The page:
Pennsylvania's valuable water resources would also be affected by changes in precipitation, temperature, humidity, wind, and sunshine. Changes in stream flow tend to coincide with changes in precipitation. Water resources in drier climates are more sensitive to climate changes. Because evaporation often increases with the onset of a warmer climate, the result could be lower river flow and lower lake levels, especially in the summer. If this happens, groundwa-ter will consequently be reduced. In addition, a rise in precipitation could lead to increased flooding. Pennsylvania's Susquehanna River drains much of the eastern two-thirds of the state, and the Allegheny and the upper Ohio rivers drain most of the western third. A warmer climate would lead to earlier spring snowmelt, and could result in higher stream flows in winter and spring and lower stream flows in summer and fall. However, changes in rainfall also could have significant effects on stream flow and runoff. This alerts many Pennsylvanians because some of the most intense flooding on record in the United States has occurred in Pennsylvania.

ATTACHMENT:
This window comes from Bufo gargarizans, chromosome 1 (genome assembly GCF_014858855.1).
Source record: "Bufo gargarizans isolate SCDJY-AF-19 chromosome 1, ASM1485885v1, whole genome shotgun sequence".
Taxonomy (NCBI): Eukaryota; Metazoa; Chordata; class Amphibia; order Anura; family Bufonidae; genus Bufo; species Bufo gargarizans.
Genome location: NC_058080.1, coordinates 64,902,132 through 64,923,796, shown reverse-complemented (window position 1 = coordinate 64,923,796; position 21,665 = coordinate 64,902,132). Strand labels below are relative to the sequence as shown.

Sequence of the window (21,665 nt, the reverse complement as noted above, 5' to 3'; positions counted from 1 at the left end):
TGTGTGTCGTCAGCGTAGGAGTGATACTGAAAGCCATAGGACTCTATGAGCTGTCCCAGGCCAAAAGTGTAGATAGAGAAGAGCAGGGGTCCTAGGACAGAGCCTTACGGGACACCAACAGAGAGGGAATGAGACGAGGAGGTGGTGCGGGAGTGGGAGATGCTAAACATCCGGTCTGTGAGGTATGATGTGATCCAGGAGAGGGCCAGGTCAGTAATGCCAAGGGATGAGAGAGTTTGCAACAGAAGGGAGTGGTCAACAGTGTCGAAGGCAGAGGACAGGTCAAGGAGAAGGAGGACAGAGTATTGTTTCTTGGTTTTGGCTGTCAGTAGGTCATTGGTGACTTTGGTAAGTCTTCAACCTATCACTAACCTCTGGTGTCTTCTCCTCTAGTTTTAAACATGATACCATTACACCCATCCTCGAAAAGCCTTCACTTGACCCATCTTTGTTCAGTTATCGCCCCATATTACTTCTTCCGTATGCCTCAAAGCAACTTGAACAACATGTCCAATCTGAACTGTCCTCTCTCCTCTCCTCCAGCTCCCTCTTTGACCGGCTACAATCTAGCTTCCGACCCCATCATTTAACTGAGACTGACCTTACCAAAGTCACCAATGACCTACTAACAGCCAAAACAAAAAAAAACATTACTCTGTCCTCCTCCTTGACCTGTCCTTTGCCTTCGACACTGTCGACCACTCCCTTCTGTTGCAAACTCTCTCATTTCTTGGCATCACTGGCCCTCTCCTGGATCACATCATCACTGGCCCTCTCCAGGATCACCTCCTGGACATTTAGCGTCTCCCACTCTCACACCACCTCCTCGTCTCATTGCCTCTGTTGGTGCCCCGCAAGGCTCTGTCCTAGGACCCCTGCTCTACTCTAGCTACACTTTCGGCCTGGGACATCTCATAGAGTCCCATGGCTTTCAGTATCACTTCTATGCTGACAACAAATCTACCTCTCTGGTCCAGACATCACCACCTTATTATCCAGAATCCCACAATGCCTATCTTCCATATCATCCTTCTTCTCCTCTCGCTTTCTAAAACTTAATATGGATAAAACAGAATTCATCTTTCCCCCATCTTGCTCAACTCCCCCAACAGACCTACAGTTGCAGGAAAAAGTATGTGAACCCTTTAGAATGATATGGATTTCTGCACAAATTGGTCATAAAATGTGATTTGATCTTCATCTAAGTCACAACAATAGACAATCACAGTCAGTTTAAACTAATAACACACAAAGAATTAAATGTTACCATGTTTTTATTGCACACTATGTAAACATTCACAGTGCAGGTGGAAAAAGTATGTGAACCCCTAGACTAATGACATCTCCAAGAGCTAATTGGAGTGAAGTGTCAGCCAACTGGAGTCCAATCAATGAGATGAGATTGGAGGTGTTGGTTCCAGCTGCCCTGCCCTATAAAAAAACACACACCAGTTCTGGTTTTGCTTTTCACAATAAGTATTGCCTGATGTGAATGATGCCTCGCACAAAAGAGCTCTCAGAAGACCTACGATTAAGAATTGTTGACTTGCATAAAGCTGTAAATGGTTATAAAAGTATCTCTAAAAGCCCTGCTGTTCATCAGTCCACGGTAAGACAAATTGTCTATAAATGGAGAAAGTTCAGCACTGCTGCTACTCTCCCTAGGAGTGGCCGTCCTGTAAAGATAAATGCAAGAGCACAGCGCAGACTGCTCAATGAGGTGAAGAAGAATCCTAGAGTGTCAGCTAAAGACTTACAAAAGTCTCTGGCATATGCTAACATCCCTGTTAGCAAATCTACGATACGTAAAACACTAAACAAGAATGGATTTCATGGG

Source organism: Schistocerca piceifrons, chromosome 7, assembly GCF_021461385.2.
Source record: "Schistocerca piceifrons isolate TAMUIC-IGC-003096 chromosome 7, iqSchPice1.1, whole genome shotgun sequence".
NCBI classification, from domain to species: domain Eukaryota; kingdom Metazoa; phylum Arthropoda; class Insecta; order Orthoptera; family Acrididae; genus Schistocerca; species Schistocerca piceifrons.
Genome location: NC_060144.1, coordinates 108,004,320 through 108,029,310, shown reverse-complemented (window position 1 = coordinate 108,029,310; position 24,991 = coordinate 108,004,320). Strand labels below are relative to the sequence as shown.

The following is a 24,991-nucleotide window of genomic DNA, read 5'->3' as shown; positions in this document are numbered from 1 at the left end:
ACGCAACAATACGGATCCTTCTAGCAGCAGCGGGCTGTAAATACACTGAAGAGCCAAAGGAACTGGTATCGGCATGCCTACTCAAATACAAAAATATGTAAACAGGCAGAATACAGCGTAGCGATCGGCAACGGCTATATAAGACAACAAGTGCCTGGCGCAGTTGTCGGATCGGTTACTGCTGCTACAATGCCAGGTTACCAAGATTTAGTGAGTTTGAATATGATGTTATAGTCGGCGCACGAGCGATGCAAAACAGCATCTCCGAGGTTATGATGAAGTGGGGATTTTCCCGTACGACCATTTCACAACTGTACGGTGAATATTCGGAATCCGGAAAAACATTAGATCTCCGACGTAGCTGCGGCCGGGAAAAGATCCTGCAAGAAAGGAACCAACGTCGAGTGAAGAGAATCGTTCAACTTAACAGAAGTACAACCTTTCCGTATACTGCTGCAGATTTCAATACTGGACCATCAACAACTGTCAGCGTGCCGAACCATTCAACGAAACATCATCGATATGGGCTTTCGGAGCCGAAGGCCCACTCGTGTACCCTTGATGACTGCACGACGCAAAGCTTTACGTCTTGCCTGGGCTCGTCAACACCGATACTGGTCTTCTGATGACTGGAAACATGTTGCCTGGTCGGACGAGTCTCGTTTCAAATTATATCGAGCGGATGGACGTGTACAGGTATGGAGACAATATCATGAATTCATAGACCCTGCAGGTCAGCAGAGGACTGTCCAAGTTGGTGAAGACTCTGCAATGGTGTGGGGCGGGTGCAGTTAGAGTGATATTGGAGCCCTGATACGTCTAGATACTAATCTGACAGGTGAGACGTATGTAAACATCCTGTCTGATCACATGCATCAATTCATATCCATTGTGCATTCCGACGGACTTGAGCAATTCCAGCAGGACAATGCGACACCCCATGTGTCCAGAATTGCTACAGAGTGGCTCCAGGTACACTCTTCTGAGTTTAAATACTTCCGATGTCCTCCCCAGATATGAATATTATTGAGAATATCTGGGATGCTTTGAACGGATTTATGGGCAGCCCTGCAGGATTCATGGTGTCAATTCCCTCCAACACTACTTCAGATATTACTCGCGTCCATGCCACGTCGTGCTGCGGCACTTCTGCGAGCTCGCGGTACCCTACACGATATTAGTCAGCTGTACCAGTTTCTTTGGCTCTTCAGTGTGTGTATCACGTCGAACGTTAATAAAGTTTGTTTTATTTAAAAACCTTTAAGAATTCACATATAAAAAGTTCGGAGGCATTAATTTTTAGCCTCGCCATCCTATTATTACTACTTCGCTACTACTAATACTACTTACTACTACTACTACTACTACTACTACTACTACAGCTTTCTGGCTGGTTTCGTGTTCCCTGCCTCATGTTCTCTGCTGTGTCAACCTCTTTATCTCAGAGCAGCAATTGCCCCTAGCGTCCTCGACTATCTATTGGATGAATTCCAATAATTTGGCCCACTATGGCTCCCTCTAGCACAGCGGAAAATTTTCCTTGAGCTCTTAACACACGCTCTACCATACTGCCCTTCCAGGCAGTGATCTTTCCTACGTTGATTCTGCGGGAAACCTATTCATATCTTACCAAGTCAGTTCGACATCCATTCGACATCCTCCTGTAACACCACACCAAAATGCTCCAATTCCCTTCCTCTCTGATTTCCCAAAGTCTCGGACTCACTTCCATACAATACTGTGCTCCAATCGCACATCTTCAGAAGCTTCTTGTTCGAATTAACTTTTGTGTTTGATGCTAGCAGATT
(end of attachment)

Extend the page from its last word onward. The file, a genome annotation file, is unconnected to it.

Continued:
SEE ALSO: Diseases; Floods; Penn State University; Rainfall Patterns.
BIBLIOGRAPHY. D.I. Benn and D.J.A. Evans, Glaciers and Glaciations (Wiley, 1998); Clean Air Council, www.cleanair. org (cited July 2007); "Climate Change and Pennsylvania," Environmental Protection Agency, www.epa.gov (cited July 2007); "Global Warming and Pennsylvania" National Wildlife Fund, www.nwf.org (cited July 2007); Johannes Oer-lemans, Glaciers and Climate Change (Balkema, 2001); Penn Environment, www.pennenvironment.org (cited July 2007).
Arthur Matthew Holst Widener University
Was this article helpful?